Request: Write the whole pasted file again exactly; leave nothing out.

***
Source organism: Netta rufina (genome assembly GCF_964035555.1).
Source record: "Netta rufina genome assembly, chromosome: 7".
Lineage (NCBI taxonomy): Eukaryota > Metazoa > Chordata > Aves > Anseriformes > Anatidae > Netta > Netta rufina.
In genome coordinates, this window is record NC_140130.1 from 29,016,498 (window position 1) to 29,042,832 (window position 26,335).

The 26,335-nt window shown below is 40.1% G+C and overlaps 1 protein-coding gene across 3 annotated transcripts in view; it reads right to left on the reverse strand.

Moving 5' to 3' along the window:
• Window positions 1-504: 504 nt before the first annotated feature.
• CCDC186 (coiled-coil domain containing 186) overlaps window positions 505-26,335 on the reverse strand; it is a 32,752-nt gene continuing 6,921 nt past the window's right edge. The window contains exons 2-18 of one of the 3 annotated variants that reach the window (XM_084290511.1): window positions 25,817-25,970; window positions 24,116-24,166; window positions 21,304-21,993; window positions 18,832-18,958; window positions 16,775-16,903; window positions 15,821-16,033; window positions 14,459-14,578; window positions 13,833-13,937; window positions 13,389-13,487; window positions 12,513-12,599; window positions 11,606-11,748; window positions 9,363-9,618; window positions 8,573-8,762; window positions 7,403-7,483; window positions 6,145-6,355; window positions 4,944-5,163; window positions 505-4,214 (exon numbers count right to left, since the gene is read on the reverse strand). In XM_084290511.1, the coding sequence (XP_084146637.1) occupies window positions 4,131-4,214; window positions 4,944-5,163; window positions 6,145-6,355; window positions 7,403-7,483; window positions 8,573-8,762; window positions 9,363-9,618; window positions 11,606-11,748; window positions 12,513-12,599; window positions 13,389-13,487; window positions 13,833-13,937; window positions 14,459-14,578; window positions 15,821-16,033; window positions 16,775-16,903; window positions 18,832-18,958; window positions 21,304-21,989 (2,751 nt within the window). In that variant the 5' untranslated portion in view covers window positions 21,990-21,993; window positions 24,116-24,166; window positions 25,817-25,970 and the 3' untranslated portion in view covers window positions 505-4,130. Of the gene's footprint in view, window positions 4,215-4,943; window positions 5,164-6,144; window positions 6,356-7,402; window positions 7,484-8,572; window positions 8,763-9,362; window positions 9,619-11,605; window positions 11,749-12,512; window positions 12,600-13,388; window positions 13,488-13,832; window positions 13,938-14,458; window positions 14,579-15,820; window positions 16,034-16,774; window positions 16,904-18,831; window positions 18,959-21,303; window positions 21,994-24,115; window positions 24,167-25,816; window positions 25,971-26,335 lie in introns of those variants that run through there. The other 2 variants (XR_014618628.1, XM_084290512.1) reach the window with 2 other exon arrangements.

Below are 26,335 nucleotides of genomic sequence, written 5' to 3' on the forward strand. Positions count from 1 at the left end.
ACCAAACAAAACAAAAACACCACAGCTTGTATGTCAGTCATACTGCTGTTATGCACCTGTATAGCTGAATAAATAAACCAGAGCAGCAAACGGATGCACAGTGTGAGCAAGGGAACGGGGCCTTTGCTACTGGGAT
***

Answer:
Source organism: Netta rufina (genome assembly GCF_964035555.1).
Source record: "Netta rufina genome assembly, chromosome: 7".
Lineage (NCBI taxonomy): Eukaryota > Metazoa > Chordata > Aves > Anseriformes > Anatidae > Netta > Netta rufina.
In genome coordinates, this window is record NC_140130.1 from 29,016,498 (window position 1) to 29,042,832 (window position 26,335).

The 26,335-nt window shown below is 40.1% G+C and overlaps 1 protein-coding gene across 3 annotated transcripts in view; it reads right to left on the reverse strand.

Moving 5' to 3' along the window:
• Window positions 1-504: 504 nt before the first annotated feature.
• CCDC186 (coiled-coil domain containing 186) overlaps window positions 505-26,335 on the reverse strand; it is a 32,752-nt gene continuing 6,921 nt past the window's right edge. The window contains exons 2-18 of one of the 3 annotated variants that reach the window (XM_084290511.1): window positions 25,817-25,970; window positions 24,116-24,166; window positions 21,304-21,993; window positions 18,832-18,958; window positions 16,775-16,903; window positions 15,821-16,033; window positions 14,459-14,578; window positions 13,833-13,937; window positions 13,389-13,487; window positions 12,513-12,599; window positions 11,606-11,748; window positions 9,363-9,618; window positions 8,573-8,762; window positions 7,403-7,483; window positions 6,145-6,355; window positions 4,944-5,163; window positions 505-4,214 (exon numbers count right to left, since the gene is read on the reverse strand). In XM_084290511.1, the coding sequence (XP_084146637.1) occupies window positions 4,131-4,214; window positions 4,944-5,163; window positions 6,145-6,355; window positions 7,403-7,483; window positions 8,573-8,762; window positions 9,363-9,618; window positions 11,606-11,748; window positions 12,513-12,599; window positions 13,389-13,487; window positions 13,833-13,937; window positions 14,459-14,578; window positions 15,821-16,033; window positions 16,775-16,903; window positions 18,832-18,958; window positions 21,304-21,989 (2,751 nt within the window). In that variant the 5' untranslated portion in view covers window positions 21,990-21,993; window positions 24,116-24,166; window positions 25,817-25,970 and the 3' untranslated portion in view covers window positions 505-4,130. Of the gene's footprint in view, window positions 4,215-4,943; window positions 5,164-6,144; window positions 6,356-7,402; window positions 7,484-8,572; window positions 8,763-9,362; window positions 9,619-11,605; window positions 11,749-12,512; window positions 12,600-13,388; window positions 13,488-13,832; window positions 13,938-14,458; window positions 14,579-15,820; window positions 16,034-16,774; window positions 16,904-18,831; window positions 18,959-21,303; window positions 21,994-24,115; window positions 24,167-25,816; window positions 25,971-26,335 lie in introns of those variants that run through there. The other 2 variants (XR_014618628.1, XM_084290512.1) reach the window with 2 other exon arrangements.

Below are 26,335 nucleotides of genomic sequence, written 5' to 3' on the forward strand. Positions count from 1 at the left end.
ACCAAACAAAACAAAAACACCACAGCTTGTATGTCAGTCATACTGCTGTTATGCACCTGTATAGCTGAATAAATAAACCAGAGCAGCAAACGGATGCACAGTGTGAGCAAGGGAACGGGGCCTTTGCTACTGGGAT